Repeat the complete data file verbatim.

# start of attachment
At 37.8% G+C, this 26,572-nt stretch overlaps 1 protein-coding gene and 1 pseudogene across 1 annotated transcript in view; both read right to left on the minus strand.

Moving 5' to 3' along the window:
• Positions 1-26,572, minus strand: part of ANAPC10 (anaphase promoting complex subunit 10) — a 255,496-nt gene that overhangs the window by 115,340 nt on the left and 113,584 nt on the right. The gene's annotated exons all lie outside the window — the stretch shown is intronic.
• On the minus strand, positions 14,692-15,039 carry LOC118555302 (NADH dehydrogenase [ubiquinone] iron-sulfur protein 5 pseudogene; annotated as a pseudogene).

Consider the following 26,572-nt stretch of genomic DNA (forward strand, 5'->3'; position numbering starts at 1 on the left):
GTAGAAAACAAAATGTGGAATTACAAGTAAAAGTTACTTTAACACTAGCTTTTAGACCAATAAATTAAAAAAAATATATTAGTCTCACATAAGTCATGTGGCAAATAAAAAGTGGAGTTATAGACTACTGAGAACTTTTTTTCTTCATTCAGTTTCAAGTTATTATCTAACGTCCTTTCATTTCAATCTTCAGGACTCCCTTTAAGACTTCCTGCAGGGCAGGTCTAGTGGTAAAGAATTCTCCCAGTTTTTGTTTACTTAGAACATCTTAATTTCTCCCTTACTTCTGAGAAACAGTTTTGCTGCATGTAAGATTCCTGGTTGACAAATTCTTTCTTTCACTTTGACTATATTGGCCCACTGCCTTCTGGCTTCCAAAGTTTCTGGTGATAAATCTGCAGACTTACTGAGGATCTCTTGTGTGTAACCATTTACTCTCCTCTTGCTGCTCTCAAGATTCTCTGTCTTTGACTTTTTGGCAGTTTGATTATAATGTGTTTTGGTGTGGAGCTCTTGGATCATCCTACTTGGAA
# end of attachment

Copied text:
At 37.8% G+C, this 26,572-nt stretch overlaps 1 protein-coding gene and 1 pseudogene across 1 annotated transcript in view; both read right to left on the minus strand.

Moving 5' to 3' along the window:
• Positions 1-26,572, minus strand: part of ANAPC10 (anaphase promoting complex subunit 10) — a 255,496-nt gene that overhangs the window by 115,340 nt on the left and 113,584 nt on the right. The gene's annotated exons all lie outside the window — the stretch shown is intronic.
• On the minus strand, positions 14,692-15,039 carry LOC118555302 (NADH dehydrogenase [ubiquinone] iron-sulfur protein 5 pseudogene; annotated as a pseudogene).

Consider the following 26,572-nt stretch of genomic DNA (forward strand, 5'->3'; position numbering starts at 1 on the left):
GTAGAAAACAAAATGTGGAATTACAAGTAAAAGTTACTTTAACACTAGCTTTTAGACCAATAAATTAAAAAAAATATATTAGTCTCACATAAGTCATGTGGCAAATAAAAAGTGGAGTTATAGACTACTGAGAACTTTTTTTCTTCATTCAGTTTCAAGTTATTATCTAACGTCCTTTCATTTCAATCTTCAGGACTCCCTTTAAGACTTCCTGCAGGGCAGGTCTAGTGGTAAAGAATTCTCCCAGTTTTTGTTTACTTAGAACATCTTAATTTCTCCCTTACTTCTGAGAAACAGTTTTGCTGCATGTAAGATTCCTGGTTGACAAATTCTTTCTTTCACTTTGACTATATTGGCCCACTGCCTTCTGGCTTCCAAAGTTTCTGGTGATAAATCTGCAGACTTACTGAGGATCTCTTGTGTGTAACCATTTACTCTCCTCTTGCTGCTCTCAAGATTCTCTGTCTTTGACTTTTTGGCAGTTTGATTATAATGTGTTTTGGTGTGGAGCTCTTGGATCATCCTACTTGGAA